As a developer, they are only going to build what they see as profitable. Sure, there is a market to live near transit that connects to downtown – however to create a MARC fueled edge city there needs to be a network of urban streets, structured parking and a mix of uses. The biggest problem I see is the structured parking affordability issue. Garages are expensive, even more so when they are under ground. With MARC being the transit note and not something like a subway line, most residents still will need a car and would live a car-lite lifestyle. Maybe a 2 bedroom unit only needs one parking space instead of two, but it still probably needs that parking space. A developer’s first reaction is to build a surface parking lot because it’s cheap and keeps the rent down. Of course, that’s a terrible waste of space and a quick way to kill an urban neighborhood, so we want to structure and hide the parking. This gets expensive, quick, and can quickly drive up a – the cost of rent, b – the cost of renting parking – making these developments at a MARC station look a bit less desirable.

    Places like Arlington and Bethesda have regular Metro trains that can take you downtown, or to other train stations, with regularity. These other stations have amenities around them that diminish the need for a car to run errands or have fun on the weekend. There are also substantial bus transit services available further spreading the reach to surrounding areas. As a consumer i’m more willing to spend a premium for regular 7 day a week transit service that takes me to amenities, than I am willing to pay for a commuter rail service, that even with weekend service still only comes once every 90 minutes and only really takes me to one of two downtowns.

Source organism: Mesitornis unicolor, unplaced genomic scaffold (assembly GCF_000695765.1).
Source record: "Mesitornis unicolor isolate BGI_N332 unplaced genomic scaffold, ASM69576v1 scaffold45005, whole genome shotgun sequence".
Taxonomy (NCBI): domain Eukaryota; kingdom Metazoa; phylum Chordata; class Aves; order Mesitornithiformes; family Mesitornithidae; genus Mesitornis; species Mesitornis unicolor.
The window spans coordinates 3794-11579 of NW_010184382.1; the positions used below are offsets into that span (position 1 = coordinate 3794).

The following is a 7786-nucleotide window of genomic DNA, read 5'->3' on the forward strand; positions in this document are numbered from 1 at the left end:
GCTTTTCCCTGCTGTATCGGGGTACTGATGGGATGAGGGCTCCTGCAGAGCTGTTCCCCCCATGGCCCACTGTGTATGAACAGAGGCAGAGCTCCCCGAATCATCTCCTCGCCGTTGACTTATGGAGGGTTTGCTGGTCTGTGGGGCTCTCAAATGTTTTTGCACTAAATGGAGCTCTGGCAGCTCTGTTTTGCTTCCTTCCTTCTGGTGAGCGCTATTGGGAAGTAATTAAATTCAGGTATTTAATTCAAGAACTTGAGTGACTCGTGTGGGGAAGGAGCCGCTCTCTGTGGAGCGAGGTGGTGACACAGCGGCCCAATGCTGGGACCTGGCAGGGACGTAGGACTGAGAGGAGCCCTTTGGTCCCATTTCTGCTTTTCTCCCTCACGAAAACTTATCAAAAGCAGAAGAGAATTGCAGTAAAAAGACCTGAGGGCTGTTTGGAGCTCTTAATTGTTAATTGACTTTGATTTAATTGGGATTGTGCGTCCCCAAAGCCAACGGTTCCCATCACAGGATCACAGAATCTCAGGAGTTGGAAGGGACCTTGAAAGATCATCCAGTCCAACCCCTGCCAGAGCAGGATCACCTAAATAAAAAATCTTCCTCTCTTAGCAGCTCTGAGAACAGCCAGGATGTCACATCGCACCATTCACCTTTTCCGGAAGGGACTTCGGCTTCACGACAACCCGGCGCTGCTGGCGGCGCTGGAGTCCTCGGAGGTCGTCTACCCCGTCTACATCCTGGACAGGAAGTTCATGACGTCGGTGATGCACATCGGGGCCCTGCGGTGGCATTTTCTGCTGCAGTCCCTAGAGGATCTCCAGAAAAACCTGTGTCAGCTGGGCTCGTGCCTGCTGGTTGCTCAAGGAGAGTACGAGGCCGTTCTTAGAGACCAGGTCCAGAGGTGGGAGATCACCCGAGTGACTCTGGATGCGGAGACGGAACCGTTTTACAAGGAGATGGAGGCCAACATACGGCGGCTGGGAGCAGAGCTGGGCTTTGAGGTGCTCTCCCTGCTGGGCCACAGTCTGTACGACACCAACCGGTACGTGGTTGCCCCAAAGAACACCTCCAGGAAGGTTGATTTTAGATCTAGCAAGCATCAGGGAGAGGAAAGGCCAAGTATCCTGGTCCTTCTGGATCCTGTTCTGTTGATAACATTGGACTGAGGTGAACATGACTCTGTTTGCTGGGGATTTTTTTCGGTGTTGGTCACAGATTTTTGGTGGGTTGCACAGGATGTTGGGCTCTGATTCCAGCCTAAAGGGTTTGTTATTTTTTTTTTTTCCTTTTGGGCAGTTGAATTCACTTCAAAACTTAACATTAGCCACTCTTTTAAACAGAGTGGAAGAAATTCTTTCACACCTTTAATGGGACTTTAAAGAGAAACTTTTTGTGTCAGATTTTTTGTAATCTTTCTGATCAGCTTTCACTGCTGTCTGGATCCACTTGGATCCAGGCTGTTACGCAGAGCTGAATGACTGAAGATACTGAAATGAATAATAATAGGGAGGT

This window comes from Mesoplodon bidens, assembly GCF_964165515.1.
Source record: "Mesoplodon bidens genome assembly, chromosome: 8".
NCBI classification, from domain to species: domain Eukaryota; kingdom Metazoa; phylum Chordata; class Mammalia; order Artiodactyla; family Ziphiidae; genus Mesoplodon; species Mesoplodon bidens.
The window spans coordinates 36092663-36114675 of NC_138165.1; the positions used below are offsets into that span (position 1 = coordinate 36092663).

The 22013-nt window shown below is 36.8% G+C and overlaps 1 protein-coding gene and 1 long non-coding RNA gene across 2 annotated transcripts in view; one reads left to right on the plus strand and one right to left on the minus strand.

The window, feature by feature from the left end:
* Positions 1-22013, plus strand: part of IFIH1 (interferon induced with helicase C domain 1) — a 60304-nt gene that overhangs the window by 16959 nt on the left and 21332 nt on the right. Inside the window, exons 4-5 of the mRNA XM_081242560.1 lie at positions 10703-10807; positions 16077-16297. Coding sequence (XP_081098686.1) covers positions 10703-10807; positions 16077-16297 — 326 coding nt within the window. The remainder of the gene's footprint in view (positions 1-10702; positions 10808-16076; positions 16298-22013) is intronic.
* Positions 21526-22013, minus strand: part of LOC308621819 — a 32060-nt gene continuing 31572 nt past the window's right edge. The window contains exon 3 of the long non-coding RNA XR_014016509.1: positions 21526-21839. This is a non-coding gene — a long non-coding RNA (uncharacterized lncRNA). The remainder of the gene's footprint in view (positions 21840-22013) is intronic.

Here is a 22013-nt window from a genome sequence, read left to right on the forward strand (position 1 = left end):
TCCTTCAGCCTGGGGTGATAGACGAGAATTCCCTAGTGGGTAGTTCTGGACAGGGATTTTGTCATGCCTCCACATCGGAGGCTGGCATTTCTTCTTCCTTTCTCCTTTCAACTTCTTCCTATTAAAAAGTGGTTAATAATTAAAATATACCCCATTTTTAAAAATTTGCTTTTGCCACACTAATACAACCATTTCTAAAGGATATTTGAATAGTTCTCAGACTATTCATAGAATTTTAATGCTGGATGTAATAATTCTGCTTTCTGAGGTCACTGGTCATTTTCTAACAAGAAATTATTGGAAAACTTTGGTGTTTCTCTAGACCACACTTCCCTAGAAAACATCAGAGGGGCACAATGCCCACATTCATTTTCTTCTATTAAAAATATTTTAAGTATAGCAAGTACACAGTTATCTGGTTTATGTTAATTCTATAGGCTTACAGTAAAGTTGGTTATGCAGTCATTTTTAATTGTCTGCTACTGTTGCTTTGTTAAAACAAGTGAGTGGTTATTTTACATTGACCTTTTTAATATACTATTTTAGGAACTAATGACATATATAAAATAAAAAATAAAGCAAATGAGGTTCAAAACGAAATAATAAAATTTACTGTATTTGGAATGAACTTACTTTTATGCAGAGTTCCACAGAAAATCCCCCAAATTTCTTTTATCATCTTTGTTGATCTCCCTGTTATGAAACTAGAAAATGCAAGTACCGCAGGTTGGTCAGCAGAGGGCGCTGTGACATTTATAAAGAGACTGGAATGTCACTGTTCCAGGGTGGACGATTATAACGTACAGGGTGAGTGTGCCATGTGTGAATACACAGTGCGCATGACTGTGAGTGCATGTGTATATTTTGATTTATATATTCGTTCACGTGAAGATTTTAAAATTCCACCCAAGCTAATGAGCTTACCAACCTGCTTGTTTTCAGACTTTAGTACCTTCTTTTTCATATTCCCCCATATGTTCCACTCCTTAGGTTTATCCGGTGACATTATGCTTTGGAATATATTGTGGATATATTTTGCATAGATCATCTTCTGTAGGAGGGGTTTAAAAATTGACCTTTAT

I think there could still me an edge city build around MARC – but it almost needs to take the form of a much larger redevelopment plan, on the scale of a Columbia downtown, or a Konterra Town Center – where the development is big enough to provide a wide range of neighboring amenities, and becomes a destination for the region.

    The BWI station has a lot of land, but a deceptive amount is wetland and would be environmentally protected, keeping it awkwardly removed from the developable areas. Odenton may have some success, but the development so far has still had a suburban quality to it, and there are a lot of individual land owners to deal with. Ideally the station would be relocated north of 175 where it could be next to the large still undeveloped parcel of land between 175, 32 and the train where plans have been on and off for a town center. The stations on the Camden line are generally in a more industrial area and would be more difficult to attract investors in, and the train service is sparser and slower than the Penn line. Almost all of the train stations were afterthoughts and are located along roads that can get the commuter to/from the park and ride lots and have land ownership issues associated with any hope of expanding development beyond the extend of the existing parking.

    Sure – it sounds like a lot of excuses, but it’s just a small list of all the real, or at least perceived (and may as well be real) obstacles that keep a large MARC city from forming between the two urban centers.